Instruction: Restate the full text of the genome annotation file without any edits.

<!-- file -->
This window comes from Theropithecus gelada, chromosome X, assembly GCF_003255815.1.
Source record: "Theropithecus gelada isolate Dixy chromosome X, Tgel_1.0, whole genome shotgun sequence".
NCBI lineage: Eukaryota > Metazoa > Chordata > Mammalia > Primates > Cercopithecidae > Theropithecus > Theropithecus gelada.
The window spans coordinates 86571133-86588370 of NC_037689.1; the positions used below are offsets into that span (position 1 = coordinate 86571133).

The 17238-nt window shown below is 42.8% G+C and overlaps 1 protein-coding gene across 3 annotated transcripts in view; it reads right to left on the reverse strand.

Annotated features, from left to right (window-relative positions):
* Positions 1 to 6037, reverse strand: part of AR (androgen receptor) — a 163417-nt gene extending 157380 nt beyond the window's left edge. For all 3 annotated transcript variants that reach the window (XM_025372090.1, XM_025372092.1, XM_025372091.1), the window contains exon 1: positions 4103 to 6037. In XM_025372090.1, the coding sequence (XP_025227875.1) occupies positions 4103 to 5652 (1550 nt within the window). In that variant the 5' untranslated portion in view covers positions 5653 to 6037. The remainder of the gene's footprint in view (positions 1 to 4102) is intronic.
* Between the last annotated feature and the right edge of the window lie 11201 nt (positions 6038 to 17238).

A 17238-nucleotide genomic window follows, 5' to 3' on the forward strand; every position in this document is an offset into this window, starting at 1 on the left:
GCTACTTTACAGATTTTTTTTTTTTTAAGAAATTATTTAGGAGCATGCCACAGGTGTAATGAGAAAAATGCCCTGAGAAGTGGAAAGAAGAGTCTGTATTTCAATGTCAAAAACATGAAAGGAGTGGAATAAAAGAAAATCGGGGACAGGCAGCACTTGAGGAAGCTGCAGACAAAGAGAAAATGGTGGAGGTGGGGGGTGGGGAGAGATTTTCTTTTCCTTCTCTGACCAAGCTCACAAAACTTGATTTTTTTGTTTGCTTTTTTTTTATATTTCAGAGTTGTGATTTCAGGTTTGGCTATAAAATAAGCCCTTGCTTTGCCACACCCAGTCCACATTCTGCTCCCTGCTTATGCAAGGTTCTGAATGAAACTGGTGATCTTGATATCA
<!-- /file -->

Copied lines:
This window comes from Theropithecus gelada, chromosome X, assembly GCF_003255815.1.
Source record: "Theropithecus gelada isolate Dixy chromosome X, Tgel_1.0, whole genome shotgun sequence".
NCBI lineage: Eukaryota > Metazoa > Chordata > Mammalia > Primates > Cercopithecidae > Theropithecus > Theropithecus gelada.
The window spans coordinates 86571133-86588370 of NC_037689.1; the positions used below are offsets into that span (position 1 = coordinate 86571133).

The 17238-nt window shown below is 42.8% G+C and overlaps 1 protein-coding gene across 3 annotated transcripts in view; it reads right to left on the reverse strand.

Annotated features, from left to right (window-relative positions):
* Positions 1 to 6037, reverse strand: part of AR (androgen receptor) — a 163417-nt gene extending 157380 nt beyond the window's left edge. For all 3 annotated transcript variants that reach the window (XM_025372090.1, XM_025372092.1, XM_025372091.1), the window contains exon 1: positions 4103 to 6037. In XM_025372090.1, the coding sequence (XP_025227875.1) occupies positions 4103 to 5652 (1550 nt within the window). In that variant the 5' untranslated portion in view covers positions 5653 to 6037. The remainder of the gene's footprint in view (positions 1 to 4102) is intronic.
* Between the last annotated feature and the right edge of the window lie 11201 nt (positions 6038 to 17238).

A 17238-nucleotide genomic window follows, 5' to 3' on the forward strand; every position in this document is an offset into this window, starting at 1 on the left:
GCTACTTTACAGATTTTTTTTTTTTTAAGAAATTATTTAGGAGCATGCCACAGGTGTAATGAGAAAAATGCCCTGAGAAGTGGAAAGAAGAGTCTGTATTTCAATGTCAAAAACATGAAAGGAGTGGAATAAAAGAAAATCGGGGACAGGCAGCACTTGAGGAAGCTGCAGACAAAGAGAAAATGGTGGAGGTGGGGGGTGGGGAGAGATTTTCTTTTCCTTCTCTGACCAAGCTCACAAAACTTGATTTTTTTGTTTGCTTTTTTTTTATATTTCAGAGTTGTGATTTCAGGTTTGGCTATAAAATAAGCCCTTGCTTTGCCACACCCAGTCCACATTCTGCTCCCTGCTTATGCAAGGTTCTGAATGAAACTGGTGATCTTGATATCA